I also know that I have been playing games with my own survival. I know that I will probably not, in fact, go to medical school. I know that I will think, in the height of my next manic episode, that I am capable. I know, on another level, that unless something seriously changes, I’m not. This isn’t a value judgment or anything: it’s just a statement of fact. It means I should re-examine the other paths available to me and pick the one that fits the best.
This, too, is part of being a more whole person. I talked to Dottie about this recently. She said, “You came in today with Thomas Moore sitting on your shoulder,” so I’m reading Dark Nights of the Soul now. Perhaps I’ll discuss it at some later point; perhaps not.
I’ve been pulling back, little by little, from the role I have built for myself in the G+ bike commuting community. I haven’t wanted to accept that. Now I’m starting to see that it is what it is. I am on my own Night Sea Journey and trying desperately to evade the will of G-d. Or, well, I have been. I suppose now that I realize I’m doing it, I can pray for the strength to accept the journey and see where it’s taking me. Am I going all the way to Tarshish, do you think?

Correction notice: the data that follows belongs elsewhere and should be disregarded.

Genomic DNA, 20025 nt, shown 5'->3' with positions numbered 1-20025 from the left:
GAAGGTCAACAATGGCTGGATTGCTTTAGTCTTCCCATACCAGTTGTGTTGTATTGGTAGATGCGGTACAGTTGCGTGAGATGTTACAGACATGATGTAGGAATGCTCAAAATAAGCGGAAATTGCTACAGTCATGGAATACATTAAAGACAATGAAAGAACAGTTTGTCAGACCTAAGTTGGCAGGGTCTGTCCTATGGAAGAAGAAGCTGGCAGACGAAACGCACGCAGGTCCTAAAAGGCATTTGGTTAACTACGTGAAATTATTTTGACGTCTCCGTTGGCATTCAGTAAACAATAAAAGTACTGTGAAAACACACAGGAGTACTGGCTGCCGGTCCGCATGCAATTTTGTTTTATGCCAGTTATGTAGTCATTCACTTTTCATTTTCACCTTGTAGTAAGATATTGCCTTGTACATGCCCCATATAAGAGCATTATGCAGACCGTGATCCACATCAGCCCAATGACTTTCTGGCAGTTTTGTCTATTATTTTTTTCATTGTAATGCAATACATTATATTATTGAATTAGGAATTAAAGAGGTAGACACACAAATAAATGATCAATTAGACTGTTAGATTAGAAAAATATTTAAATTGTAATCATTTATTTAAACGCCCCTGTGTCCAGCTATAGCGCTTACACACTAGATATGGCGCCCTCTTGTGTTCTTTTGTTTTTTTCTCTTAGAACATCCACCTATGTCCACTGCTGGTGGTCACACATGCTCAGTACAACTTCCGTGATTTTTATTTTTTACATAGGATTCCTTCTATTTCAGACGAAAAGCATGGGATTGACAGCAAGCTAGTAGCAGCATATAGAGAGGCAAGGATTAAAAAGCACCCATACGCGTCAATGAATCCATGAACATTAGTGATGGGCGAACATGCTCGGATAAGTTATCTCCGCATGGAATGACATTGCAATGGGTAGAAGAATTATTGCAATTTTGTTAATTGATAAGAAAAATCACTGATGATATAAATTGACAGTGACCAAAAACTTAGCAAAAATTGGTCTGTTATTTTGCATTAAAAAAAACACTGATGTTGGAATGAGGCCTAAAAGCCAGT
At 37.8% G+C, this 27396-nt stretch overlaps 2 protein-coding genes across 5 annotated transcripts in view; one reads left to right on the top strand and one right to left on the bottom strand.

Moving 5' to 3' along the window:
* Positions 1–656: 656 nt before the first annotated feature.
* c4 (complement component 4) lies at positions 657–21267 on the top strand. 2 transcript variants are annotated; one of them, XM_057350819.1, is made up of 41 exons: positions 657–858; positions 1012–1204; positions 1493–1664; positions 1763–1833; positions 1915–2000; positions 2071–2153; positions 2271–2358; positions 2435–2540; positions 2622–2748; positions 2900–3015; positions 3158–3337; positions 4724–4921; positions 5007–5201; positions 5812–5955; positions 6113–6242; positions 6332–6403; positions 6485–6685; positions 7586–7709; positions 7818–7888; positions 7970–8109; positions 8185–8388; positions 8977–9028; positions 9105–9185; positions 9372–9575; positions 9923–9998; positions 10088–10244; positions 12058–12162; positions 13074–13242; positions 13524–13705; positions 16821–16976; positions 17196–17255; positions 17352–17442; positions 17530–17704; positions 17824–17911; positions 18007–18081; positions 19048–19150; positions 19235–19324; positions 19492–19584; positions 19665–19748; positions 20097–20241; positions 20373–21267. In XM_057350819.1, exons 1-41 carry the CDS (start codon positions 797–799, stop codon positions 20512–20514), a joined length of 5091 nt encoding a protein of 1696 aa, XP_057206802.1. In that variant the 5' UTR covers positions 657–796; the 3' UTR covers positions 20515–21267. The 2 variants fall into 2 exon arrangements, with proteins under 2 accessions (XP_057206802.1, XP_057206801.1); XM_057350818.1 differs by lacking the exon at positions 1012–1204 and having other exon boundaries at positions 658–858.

I don’t know where my Night Sea Journey is taking me. I suppose it isn’t necessary to know.
None of this means I’m going to give up cycling. I love bikes; I love riding bikes. I can imagine a life in which I do not ride, but I’d really rather not imagine it. Nor does it mean I’m going to stop writing about cycling. Writing and cycling are both so essential to my being that it’s difficult to imagine a world in which they don’t overlap anymore.
What it does mean is that I’m going to try even harder to branch out; to write about other things more; to give voice to my restlessness and yearning and the doubts and triumphs of my soul. I hope that doesn’t sound too high-handed. I intend to write about more mundane subjects as well: like the triumph of my strawberry-banana blender ice cream, or the fact that I have somehow turned our guest room back into a welcoming and cozy space when only yesterday morning it looked like the aftermath of an explosion at a book-keeping firm.
I guess I should have known that this day would come. Change, after all, is constant, and I have learned that the best way for me to guarantee swift change in my own life is to grow confident that I have pinned any one thing down.
I pray for the grace to find my way through this jungle, which is to say, the grace to sit with my own Night Sea Journey. I hope that by the time I get to Tarshish I will have figured out what the message is I’m supposed to bring, even if I’m only supposed to bring it to myself. I hope, too, that I won’t argue with my whale when it decides to cough me up on some far shore. I have a tendency to do things like that. Perhaps I’ll learn.
I pray that I am once again awake and living, after the long darkness of last year. I pray that this is the beginning, and not simply a moment of clarity in the midst of pain and blindness — but if it is only a moment of clarity, I pray for the grace to cherish it for what it is.
That’s it for now. Keep the rubber side down, and watch out for whales bearing messengers.
*For some reason, my subject line fell off the first time I saved this. Weird!